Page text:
Atmosphere Academy in the Bronx is a junior high charter school serving Grades 7 and 8. It has Humanities and STEM tracks to prepare students for high school and college.
Innovation Charter High School in Manhattan serves students in Grades 9–12. This school prepares students for college but also offers educational tracks that prepare students for work immediately after graduation. It has a unique Pop Vocals program that teaches songwriting and advanced music theory courses, in addition to Culinary Arts and Software Engineering.
New York City Private Schools
More than 900 private religious and secular schools are spread across the five boroughs in New York. Here is a sampling of some of them.
Packer Collegiate Institute (Brooklyn): The Packer Collegiate Institute is a Pre-K through Grade 12 private school. Founded in 1845, this school is known for its heavy emphasis on the arts. Students can study visual arts, dance, drama, and instrumental and choral music styles. The students perform multiple theatrical shows each year as well.
Friends Seminary (Manhattan): The Friends Seminary was founded in 1786 near current-day Stuyvesant Square Park in Manhattan. Established by 18th-century Quakers, the school is operated by the Religious Society of Friends to this day. Academics include Computer Science, Engineering, Performing Arts, and Ancient and Modern World Languages.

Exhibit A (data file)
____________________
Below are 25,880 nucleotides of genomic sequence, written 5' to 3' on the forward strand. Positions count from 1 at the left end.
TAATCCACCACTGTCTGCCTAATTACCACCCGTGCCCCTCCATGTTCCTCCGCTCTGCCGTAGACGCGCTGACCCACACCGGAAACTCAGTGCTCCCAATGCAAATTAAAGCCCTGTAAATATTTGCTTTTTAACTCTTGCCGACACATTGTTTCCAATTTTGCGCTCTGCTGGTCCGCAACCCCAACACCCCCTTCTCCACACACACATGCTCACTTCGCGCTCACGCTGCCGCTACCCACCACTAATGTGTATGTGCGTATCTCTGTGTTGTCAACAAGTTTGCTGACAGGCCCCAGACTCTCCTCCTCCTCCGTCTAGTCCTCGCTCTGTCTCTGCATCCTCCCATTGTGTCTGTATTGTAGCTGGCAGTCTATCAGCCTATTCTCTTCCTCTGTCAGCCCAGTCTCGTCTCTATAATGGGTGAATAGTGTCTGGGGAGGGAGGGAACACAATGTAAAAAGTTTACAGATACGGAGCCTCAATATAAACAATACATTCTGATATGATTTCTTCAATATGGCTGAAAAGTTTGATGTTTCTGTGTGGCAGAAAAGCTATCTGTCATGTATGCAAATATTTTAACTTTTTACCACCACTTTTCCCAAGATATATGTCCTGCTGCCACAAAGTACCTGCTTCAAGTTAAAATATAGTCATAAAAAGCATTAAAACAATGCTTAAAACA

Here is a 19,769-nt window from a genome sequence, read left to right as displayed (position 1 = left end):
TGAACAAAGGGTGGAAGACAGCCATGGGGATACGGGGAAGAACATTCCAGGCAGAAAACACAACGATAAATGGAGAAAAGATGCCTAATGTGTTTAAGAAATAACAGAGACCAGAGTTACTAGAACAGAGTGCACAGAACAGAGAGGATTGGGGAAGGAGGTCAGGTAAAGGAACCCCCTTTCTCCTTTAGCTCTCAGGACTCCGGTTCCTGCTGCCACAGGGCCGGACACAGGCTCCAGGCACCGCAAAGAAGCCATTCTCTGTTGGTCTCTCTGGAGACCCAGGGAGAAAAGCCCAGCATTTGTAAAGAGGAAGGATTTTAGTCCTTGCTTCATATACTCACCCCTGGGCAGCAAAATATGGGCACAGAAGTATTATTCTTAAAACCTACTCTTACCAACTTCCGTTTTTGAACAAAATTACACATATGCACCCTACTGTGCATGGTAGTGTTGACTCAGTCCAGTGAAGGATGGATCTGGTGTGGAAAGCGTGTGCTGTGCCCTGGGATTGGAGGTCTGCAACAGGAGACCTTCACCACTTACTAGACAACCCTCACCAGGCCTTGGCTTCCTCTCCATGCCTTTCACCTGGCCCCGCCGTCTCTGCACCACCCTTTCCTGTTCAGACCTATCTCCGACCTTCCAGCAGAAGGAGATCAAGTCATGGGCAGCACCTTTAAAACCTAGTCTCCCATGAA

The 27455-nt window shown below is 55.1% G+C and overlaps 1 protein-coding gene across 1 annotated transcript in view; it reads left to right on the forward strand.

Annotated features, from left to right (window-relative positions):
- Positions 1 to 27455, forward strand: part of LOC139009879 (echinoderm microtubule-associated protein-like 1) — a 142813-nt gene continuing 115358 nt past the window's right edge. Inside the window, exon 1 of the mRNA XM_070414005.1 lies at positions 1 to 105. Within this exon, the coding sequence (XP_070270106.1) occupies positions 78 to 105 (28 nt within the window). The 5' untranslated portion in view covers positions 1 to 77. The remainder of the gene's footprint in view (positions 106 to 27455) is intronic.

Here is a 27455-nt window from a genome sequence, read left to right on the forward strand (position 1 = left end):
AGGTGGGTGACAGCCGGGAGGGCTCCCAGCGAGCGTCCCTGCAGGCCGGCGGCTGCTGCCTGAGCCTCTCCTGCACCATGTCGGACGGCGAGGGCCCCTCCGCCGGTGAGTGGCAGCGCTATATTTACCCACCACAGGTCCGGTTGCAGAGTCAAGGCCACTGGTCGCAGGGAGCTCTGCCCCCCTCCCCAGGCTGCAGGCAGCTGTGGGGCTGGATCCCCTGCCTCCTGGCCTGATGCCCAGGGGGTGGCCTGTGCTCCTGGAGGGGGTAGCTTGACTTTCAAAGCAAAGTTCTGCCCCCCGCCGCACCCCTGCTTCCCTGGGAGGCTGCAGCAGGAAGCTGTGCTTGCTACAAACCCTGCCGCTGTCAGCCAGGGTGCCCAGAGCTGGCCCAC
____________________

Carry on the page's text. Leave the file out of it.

Staten Island Academy (Staten Island): Staten Island Academy is a college prep school founded in 1884. It enrolls around 400 students annually in Pre-K through Grade 12, with a student-to-teacher ratio of 7:1. A rigorous education at Staten Island Academy focuses on the six major disciplines: English, Math, Science, History, Foreign Language, and Arts.
The Fieldston School (The Bronx): The Fieldston School is a Pre-K through Grade 12 private school in the Bronx. This elite school is part of the Ivy Preparatory School League and accepts approximately 1,600 students annually. The school offers unique programs for Upper School (9–12) students, such as the City Semester. In this program, students spend two days a week outside the classroom researching, collecting data, and making presentations to community organizations and policymakers.
Colleges & Universities Near New York City